After a bracing a.m. dose of Hopscotch I gave some thought to my true subject--Georges Perec's A Void (La Disparition, 1969)--a literary trick of a far more serious kind.  Perec, whose parents were murdered in the Holocaust, created in A Void a book about loss ("disappearance"), a lipogrammatic anti-story influenced by the 1939 novel Gadsby by Ernest Vincent Wright, a three-hundred-page tour de force which does not employ the most common vowel in the English language, "e."  The "loss" of the letter "e" is only one of many losses in A Void: the main character, Anton Vowl, is "lost" and the plot (such as it is) of the novel is the search by a linguistically talented group of friends for Vowl (!), rather like a group of advanced acrostic-players hunting everywhere for Will Shortz.   The search is naturally impeded by the missing vowel, and Perec, whose almost supernatural cleverness is inexhaustible, twists and turns to avoid the dangerous, forbidden letter--Perec writes with the wit of Laurence Sterne, or in the mode of an anti-Cabbalist:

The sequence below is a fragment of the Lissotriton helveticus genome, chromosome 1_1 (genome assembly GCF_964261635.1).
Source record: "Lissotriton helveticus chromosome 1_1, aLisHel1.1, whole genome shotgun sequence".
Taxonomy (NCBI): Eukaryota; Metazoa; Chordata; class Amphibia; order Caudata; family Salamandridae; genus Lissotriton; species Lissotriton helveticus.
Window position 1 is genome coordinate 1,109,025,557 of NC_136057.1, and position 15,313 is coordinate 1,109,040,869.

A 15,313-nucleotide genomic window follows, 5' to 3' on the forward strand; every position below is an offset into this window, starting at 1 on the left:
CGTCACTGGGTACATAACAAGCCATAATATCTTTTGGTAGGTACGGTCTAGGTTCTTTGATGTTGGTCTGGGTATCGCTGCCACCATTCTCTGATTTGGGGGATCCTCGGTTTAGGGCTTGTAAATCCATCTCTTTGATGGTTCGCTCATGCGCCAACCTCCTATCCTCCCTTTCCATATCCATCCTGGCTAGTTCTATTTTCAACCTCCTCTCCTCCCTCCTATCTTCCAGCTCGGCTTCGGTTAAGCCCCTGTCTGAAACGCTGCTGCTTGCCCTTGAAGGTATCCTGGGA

"My ambition, as Author, my point, I would go so far as to say my fixation, my constant fixation, was primarily to concoct an artifact as original as it was illuminating, an artifact that would, or just possibly might, act as a stimulant on notions of construction, of narration, of plotting, of action, a stimulant, in a word, on fiction-writing today." (not an "e" in sight)

Perec's fictions typically deploy baroque artifices, as if merely writing a novel were too easy.  Life: A User's Manual describes, room by room, inch by inch, an ordinary Parisian apartment house; Le revenentes (trans. as The Exeter Text) only uses the vowel "e."  To call Perec a "postmodernist" seems rather silly; his fiction  is so original, so deliberate and uniquely suited to his tragic life that any labeling of it seems beside the point.  When I read A Void I felt like I did years ago when I traveled to Cape May in the late autumn looking at the thousands of migrating snow geese.  One knew that among those thousands of identical birds there would be a single Ross's goose--a slightly different, much rarer bird--and to see one was an epiphany.  I kept hoping to find an "e" in A Void, a slip of the pen, a joke, a bit of wordplay within wordplay. To no avail.  But that was fine: the effect, of course, was to reinforce my attention, to make me uneasy, to open up the sense of loss by closing off the words we most often use. The effect was disorienting and powerful.